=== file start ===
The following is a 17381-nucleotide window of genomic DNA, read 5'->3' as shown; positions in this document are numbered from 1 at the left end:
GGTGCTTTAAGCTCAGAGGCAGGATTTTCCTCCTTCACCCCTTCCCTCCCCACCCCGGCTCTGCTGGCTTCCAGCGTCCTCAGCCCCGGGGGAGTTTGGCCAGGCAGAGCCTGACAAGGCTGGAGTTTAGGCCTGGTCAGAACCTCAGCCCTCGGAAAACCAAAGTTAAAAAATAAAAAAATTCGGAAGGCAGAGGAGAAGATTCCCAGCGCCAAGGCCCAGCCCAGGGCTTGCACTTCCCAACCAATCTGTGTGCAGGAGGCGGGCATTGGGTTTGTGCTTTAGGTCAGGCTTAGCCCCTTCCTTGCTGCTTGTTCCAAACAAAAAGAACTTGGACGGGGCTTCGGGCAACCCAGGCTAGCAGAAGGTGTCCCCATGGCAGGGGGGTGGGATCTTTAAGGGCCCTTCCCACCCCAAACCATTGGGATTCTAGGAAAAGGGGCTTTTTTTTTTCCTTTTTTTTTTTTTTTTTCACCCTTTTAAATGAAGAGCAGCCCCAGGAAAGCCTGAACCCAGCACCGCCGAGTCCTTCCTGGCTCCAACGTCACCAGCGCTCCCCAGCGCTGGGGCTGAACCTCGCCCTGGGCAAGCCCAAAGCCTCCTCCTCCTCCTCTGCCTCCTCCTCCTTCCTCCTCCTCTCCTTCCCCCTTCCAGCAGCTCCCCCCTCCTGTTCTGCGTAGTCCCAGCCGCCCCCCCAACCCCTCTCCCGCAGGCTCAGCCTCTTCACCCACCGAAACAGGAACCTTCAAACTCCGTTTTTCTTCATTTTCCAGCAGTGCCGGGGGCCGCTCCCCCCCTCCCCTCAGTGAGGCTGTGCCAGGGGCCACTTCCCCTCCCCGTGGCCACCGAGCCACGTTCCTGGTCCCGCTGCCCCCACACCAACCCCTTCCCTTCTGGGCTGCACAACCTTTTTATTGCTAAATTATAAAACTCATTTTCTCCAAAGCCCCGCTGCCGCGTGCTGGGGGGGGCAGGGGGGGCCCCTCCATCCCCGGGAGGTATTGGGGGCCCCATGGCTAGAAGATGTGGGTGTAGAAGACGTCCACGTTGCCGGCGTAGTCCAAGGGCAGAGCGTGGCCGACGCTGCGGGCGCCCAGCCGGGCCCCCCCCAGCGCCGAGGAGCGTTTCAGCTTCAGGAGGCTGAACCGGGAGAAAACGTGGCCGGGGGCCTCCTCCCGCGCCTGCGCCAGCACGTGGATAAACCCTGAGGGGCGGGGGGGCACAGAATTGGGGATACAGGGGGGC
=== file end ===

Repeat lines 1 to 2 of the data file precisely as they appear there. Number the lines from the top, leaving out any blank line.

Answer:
The following is a 17381-nucleotide window of genomic DNA, read 5'->3' as shown; positions in this document are numbered from 1 at the left end:
GGTGCTTTAAGCTCAGAGGCAGGATTTTCCTCCTTCACCCCTTCCCTCCCCACCCCGGCTCTGCTGGCTTCCAGCGTCCTCAGCCCCGGGGGAGTTTGGCCAGGCAGAGCCTGACAAGGCTGGAGTTTAGGCCTGGTCAGAACCTCAGCCCTCGGAAAACCAAAGTTAAAAAATAAAAAAATTCGGAAGGCAGAGGAGAAGATTCCCAGCGCCAAGGCCCAGCCCAGGGCTTGCACTTCCCAACCAATCTGTGTGCAGGAGGCGGGCATTGGGTTTGTGCTTTAGGTCAGGCTTAGCCCCTTCCTTGCTGCTTGTTCCAAACAAAAAGAACTTGGACGGGGCTTCGGGCAACCCAGGCTAGCAGAAGGTGTCCCCATGGCAGGGGGGTGGGATCTTTAAGGGCCCTTCCCACCCCAAACCATTGGGATTCTAGGAAAAGGGGCTTTTTTTTTTCCTTTTTTTTTTTTTTTTTCACCCTTTTAAATGAAGAGCAGCCCCAGGAAAGCCTGAACCCAGCACCGCCGAGTCCTTCCTGGCTCCAACGTCACCAGCGCTCCCCAGCGCTGGGGCTGAACCTCGCCCTGGGCAAGCCCAAAGCCTCCTCCTCCTCCTCTGCCTCCTCCTCCTTCCTCCTCCTCTCCTTCCCCCTTCCAGCAGCTCCCCCCTCCTGTTCTGCGTAGTCCCAGCCGCCCCCCCAACCCCTCTCCCGCAGGCTCAGCCTCTTCACCCACCGAAACAGGAACCTTCAAACTCCGTTTTTCTTCATTTTCCAGCAGTGCCGGGGGCCGCTCCCCCCCTCCCCTCAGTGAGGCTGTGCCAGGGGCCACTTCCCCTCCCCGTGGCCACCGAGCCACGTTCCTGGTCCCGCTGCCCCCACACCAACCCCTTCCCTTCTGGGCTGCACAACCTTTTTATTGCTAAATTATAAAACTCATTTTCTCCAAAGCCCCGCTGCCGCGTGCTGGGGGGGGCAGGGGGGGCCCCTCCATCCCCGGGAGGTATTGGGGGCCCCATGGCTAGAAGATGTGGGTGTAGAAGACGTCCACGTTGCCGGCGTAGTCCAAGGGCAGAGCGTGGCCGACGCTGCGGGCGCCCAGCCGGGCCCCCCCCAGCGCCGAGGAGCGTTTCAGCTTCAGGAGGCTGAACCGGGAGAAAACGTGGCCGGGGGCCTCCTCCCGCGCCTGCGCCAGCACGTGGATAAACCCTGAGGGGCGGGGGGGCACAGAATTGGGGATACAGGGGGGC